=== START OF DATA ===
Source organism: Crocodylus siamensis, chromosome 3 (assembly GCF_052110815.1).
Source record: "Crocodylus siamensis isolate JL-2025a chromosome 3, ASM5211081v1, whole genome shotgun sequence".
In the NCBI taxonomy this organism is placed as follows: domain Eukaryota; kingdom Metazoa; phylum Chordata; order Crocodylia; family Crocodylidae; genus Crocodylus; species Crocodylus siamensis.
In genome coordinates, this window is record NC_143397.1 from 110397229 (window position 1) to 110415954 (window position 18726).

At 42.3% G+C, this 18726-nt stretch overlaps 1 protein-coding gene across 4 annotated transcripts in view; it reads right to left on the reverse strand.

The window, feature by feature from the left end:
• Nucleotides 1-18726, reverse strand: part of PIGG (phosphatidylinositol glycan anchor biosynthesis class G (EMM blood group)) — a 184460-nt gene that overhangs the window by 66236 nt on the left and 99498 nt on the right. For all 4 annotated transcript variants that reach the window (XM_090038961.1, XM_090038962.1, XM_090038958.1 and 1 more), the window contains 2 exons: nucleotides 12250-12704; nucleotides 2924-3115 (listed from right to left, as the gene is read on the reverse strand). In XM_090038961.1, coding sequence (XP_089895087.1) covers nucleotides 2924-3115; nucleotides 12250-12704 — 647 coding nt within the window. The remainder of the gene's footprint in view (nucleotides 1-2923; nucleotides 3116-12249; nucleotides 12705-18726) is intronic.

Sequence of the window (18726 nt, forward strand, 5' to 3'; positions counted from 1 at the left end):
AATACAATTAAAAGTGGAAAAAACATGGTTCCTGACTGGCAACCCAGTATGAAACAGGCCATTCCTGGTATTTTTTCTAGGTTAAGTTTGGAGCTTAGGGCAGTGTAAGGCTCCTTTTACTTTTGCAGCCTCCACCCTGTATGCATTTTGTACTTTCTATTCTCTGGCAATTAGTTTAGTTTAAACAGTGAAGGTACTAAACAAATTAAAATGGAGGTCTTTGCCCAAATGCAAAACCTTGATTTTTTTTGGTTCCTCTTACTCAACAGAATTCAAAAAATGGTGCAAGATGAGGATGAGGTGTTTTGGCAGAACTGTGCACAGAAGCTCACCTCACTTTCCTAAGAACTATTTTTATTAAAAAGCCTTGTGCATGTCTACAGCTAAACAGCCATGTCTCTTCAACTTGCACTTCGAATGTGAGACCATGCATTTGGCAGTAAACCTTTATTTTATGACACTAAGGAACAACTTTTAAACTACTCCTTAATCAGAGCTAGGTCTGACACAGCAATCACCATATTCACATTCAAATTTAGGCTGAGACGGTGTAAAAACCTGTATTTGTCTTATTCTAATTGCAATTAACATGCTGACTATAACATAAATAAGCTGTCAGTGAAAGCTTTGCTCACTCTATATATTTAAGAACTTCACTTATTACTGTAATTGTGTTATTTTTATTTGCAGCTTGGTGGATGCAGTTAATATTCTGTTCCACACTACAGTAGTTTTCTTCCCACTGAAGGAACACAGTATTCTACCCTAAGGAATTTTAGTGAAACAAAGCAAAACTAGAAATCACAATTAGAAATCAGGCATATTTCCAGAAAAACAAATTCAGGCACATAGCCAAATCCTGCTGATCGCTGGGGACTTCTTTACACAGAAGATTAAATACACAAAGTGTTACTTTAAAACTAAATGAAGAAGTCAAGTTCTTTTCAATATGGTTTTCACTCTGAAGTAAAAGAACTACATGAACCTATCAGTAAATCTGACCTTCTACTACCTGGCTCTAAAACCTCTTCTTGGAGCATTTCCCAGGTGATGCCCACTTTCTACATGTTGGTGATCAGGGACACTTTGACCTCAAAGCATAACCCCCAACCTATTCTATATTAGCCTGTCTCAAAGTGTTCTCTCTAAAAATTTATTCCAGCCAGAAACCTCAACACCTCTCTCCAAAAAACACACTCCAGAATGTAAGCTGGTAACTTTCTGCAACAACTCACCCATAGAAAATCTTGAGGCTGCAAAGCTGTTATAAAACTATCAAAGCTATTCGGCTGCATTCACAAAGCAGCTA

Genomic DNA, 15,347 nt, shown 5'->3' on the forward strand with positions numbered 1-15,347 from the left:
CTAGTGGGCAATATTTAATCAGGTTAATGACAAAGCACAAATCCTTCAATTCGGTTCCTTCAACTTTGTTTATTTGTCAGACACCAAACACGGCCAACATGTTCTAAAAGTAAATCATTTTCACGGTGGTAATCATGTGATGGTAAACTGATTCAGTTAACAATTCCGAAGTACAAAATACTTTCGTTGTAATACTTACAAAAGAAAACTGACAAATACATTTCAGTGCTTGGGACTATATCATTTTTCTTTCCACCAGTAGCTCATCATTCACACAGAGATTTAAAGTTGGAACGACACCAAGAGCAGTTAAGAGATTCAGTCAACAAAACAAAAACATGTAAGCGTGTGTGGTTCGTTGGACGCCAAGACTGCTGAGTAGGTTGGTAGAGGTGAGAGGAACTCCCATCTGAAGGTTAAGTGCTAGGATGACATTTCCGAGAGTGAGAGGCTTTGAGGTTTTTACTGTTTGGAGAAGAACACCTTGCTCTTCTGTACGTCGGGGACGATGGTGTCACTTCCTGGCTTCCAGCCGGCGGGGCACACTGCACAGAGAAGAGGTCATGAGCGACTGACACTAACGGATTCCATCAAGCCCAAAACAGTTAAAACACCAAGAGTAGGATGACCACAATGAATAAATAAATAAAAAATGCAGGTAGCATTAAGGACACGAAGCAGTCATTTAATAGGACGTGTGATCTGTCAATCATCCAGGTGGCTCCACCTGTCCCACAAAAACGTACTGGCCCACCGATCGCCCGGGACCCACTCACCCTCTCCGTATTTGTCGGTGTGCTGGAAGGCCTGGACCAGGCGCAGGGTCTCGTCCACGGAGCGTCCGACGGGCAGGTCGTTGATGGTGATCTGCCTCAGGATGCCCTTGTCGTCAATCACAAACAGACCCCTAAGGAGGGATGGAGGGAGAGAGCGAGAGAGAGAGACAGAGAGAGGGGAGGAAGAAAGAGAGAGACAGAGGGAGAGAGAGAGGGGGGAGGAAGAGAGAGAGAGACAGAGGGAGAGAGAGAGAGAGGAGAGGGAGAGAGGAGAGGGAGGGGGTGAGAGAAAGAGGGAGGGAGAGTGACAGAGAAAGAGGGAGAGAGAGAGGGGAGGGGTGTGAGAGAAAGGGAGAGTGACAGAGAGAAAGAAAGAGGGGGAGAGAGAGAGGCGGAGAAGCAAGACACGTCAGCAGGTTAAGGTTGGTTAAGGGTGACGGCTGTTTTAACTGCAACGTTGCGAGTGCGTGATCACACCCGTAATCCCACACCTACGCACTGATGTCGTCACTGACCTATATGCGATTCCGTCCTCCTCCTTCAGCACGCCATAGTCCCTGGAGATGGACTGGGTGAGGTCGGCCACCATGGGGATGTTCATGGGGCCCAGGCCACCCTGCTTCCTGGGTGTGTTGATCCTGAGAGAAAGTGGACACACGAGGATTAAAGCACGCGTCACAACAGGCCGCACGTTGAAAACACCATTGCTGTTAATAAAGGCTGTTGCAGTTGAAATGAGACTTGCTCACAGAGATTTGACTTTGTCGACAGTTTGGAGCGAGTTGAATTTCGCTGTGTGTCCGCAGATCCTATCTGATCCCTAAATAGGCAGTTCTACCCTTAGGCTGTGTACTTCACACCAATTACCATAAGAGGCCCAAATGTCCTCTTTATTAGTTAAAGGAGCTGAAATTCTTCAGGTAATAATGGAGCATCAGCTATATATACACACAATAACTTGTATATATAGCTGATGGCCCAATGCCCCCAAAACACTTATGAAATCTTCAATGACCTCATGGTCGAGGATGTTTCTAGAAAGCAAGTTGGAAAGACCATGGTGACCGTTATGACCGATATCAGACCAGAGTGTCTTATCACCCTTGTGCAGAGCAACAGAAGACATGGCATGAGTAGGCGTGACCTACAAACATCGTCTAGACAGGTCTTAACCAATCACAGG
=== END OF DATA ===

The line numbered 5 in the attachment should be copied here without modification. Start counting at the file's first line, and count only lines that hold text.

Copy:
At 42.3% G+C, this 18726-nt stretch overlaps 1 protein-coding gene across 4 annotated transcripts in view; it reads right to left on the reverse strand.